Home‎ > ‎

About Me

Photo credit: Bo Huang Photography, 2019 – bohuang.ca

Photo credit: Bo Huang Photography, 2019bohuang.ca

Massimo Guida is a Graduate of the Doctor of Musical Arts programme in Music Composition of the Faculty of Music of the University of Toronto. He was born in Modena, Italy, in 1990 and he has also lived in Australia, Singapore and England prior to moving to Canada in 2008. He started playing guitar at the age of 15 and completed all his grades by the age of 17. He also played in the Essex-based rock band, Minus-1, with which he wrote many songs and performed in many concerts. The band was also fortunate enough to be played and interviewed on a local radio station.

He began studying music at GCE Advanced Level programme at Brentwood School. He joined the Brentwood School Big Band and began arranging Jazz standards to be performed at concerts, which sparked his interest in composition. In the same year, he was also accepted into the Brentwood Cathedral Choir. He has toured extensively in Europe with the choir, and was commissioned by the Musical Director to compose an Organ Toccata and a Missa Brevis, which were both premiered in Brentwood Cathedral. In 2008 he conducted the première of his first orchestral composition Uno Sguardo Al Cielo in Brentwood Cathedral. For his efforts was awarded the AH Brown Prize for outstanding contribution to school music.

At the University of Toronto, he began learning Classical guitar under Eli Kassner and was accepted into the Composition programme, where he was able study with Norbert Palej, Alexander Rapoport, Chan Ka Nin, Gary Kulesha, and Christos Hatzis. He was awarded four scholarships during the course of his undergraduate studies and was selected as a finalist in the SCGC Mentorship Bursary Programme. During his undergraduate studies his compositions have been read and performed by several ensembles, such as the UTSO, the GamUT Ensemble, the UT Brass Ensemble and the St. Lawrence String Quartet. He has performed in the pit band for the Hart House production of Chicago and with the University of Toronto Guitar Orchestra in Roy Thomson Hall. He had the fortune of attending lectures and master classes with several noted composers such as Golden Globe and Academy Award winner Mychael Danna, and Krzysztof Penderecki. In 2011 he scored several short animated films by students of the Sheridan College of Animation. Other notable highlights have included the premiere of an Opera he co-composed with the other composers in the Introduction to Operatic Composition course, Rob Ford: The Opera, on 22nd January, 2012, which achieved great media attention and excellent reviews. He also aided in the orchestration of an original musical by fellow U of T graduate Joseph Trefler, A Ladylike Murder, which was premièred at Isabel Bader Theatre, in March, 2012.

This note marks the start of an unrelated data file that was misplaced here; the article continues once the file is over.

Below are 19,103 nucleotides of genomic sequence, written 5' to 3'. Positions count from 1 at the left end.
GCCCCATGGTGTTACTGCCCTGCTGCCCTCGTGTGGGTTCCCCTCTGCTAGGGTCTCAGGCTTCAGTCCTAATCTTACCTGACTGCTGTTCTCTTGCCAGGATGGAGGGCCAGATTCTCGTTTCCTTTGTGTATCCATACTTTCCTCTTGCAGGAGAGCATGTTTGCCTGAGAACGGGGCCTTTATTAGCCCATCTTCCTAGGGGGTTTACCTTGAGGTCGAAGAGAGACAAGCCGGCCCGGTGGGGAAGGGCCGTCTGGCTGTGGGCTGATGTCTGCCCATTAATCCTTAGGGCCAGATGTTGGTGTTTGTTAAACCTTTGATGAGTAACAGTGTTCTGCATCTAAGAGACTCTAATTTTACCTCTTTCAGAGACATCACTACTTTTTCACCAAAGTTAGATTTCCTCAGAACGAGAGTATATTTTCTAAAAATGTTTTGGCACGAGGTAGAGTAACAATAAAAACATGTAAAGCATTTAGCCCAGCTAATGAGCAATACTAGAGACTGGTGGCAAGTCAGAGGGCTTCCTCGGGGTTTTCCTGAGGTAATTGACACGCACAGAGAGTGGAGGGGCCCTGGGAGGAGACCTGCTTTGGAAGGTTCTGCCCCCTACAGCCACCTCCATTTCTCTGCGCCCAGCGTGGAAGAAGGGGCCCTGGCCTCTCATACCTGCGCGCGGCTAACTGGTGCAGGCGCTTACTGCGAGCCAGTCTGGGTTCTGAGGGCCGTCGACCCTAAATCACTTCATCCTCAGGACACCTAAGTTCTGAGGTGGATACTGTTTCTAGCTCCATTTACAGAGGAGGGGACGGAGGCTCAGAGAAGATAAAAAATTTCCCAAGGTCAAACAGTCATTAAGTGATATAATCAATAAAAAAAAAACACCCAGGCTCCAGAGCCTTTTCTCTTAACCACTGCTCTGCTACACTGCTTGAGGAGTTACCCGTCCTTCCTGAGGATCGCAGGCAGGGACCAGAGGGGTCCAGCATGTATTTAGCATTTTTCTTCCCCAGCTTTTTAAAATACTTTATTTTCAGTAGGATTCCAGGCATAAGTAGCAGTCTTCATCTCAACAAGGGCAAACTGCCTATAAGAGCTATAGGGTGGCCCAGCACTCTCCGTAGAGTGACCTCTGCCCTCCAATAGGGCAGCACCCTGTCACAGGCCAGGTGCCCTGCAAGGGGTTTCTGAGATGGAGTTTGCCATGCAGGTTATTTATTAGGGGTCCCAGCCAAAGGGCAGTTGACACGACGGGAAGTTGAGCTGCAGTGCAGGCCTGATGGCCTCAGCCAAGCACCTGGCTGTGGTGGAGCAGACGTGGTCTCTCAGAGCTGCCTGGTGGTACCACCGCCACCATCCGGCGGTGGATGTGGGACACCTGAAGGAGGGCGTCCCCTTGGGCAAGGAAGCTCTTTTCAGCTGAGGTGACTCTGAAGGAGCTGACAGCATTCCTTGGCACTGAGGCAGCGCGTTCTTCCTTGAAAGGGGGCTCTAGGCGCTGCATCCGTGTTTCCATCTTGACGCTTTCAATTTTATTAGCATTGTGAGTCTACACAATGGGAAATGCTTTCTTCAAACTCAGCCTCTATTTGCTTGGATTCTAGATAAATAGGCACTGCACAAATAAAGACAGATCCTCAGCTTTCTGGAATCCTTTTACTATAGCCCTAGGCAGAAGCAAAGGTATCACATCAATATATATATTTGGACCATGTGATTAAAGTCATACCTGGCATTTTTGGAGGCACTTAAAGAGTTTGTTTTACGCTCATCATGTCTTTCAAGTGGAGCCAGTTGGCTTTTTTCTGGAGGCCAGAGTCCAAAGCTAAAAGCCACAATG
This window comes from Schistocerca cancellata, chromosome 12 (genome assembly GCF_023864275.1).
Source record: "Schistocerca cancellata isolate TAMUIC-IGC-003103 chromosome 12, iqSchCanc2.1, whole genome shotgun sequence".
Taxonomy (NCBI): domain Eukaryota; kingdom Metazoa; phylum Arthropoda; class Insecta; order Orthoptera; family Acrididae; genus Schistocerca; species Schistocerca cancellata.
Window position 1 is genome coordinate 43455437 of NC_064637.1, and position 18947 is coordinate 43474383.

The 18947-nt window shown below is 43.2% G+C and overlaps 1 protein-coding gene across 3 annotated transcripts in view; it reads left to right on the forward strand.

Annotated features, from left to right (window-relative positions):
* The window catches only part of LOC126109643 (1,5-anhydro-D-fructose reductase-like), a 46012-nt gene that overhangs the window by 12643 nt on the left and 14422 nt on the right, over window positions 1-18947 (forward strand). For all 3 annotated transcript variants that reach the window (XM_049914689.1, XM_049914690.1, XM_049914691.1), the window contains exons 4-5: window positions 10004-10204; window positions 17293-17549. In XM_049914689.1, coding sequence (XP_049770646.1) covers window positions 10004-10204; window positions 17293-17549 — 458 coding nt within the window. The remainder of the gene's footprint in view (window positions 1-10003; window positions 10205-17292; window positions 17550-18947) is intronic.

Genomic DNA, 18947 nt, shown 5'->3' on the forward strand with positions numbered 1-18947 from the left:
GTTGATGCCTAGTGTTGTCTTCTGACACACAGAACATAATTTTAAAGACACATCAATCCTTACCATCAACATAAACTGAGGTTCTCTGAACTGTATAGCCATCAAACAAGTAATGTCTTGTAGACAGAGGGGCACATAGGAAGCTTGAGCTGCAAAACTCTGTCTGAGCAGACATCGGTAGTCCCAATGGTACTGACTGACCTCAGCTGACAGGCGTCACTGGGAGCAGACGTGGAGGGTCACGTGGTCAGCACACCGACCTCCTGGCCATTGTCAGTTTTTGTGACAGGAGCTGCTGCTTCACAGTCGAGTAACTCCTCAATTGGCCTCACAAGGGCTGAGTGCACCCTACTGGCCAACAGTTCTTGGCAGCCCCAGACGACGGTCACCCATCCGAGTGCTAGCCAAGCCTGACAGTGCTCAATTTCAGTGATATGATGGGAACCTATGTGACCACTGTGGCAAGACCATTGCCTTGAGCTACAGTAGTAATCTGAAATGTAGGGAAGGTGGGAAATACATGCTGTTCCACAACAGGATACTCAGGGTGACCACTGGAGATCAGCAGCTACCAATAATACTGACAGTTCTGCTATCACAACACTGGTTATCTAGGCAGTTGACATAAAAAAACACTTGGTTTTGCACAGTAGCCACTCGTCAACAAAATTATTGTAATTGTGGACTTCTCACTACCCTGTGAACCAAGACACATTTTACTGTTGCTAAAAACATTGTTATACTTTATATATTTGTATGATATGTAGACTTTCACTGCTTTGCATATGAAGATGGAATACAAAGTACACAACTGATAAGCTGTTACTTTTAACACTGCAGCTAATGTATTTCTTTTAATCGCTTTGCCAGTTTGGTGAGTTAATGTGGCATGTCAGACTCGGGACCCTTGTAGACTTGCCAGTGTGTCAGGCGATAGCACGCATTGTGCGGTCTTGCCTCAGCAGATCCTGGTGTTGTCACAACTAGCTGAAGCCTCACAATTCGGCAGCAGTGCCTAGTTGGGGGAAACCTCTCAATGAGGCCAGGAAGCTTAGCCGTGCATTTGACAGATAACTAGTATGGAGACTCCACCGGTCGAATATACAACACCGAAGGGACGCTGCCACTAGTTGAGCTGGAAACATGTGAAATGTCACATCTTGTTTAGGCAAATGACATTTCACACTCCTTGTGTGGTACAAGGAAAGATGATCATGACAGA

In 2012, he graduated with a Bmus (Hons), Majoring in Composition and minoring in Spanish, obtaining High Distinction, and was the recipient of the University of Toronto 2012 Music Alumni Graduating Award, which is awarded to a student upon graduation, based on academic excellence. He returned to the University of Toronto to pursue a Masters Degree in Composition the following year, for which he was awarded the Lothar-Klein Memorial Fellowship and Scholarship in 2012. In 2012, he was commissioned by University College, University of Toronto, to compose an original fanfare (The Fanfare of Illumination) for the first annual "University College Alumni of Influence Gala", which was premièred at the Eglington Grand Theatre, to great acclaim. In 2013, Massimo was the recipient of the SSHRC: Joseph-Armand Bombardier Canada Graduate Scholarships Program: Master's Scholarship, which funded his Master's research on the early Twentieth Century Italian composer Alfredo Casella. He also composed the music for a video for the University Toronto's "Boundless" Campaign: Boundless Impact, as well as the music for the U of T Faculty of Music's Newsroom, and was interviewed at the University of Cambridge. His Thesis Composition Confessions, a song cycle for female voice and orchestra, was based on The Confessions of St. Augustine, which won the Violet Archer Composition Prize in 2015. He returned to the University of Toronto in September 2014, to pursue Doctoral Studies in Composition, where he also worked as a Teaching and Research Assistant. His choral work Infant Joy (2013) was selected as the winning composition in the 2015 Mississauga Festival Choir Competition. His doctoral research on Giacomo Puccini's Turandot (1926), which was supervised by Steven Vande Moortele, also earned him multiple Ontario Graduate Scholarships.

Massimo is looking to pursue a career in composition, as well as an academic career in music research. In his spare time, he enjoys singing and songwriting, as well as teaching and arranging music, watching and playing several sports, in particular soccer. He is fluent in both Italian and English, and also speaks Spanish and French to a high level, as well as some Portuguese. His main areas of interest are Contemporary Music, Music Theory and Analysis, Film Music, 20th Century Music, Late Romantic Music, Italian Music, Opera, and Sacred Vocal Music, as well as Jazz, Pop, and Rock.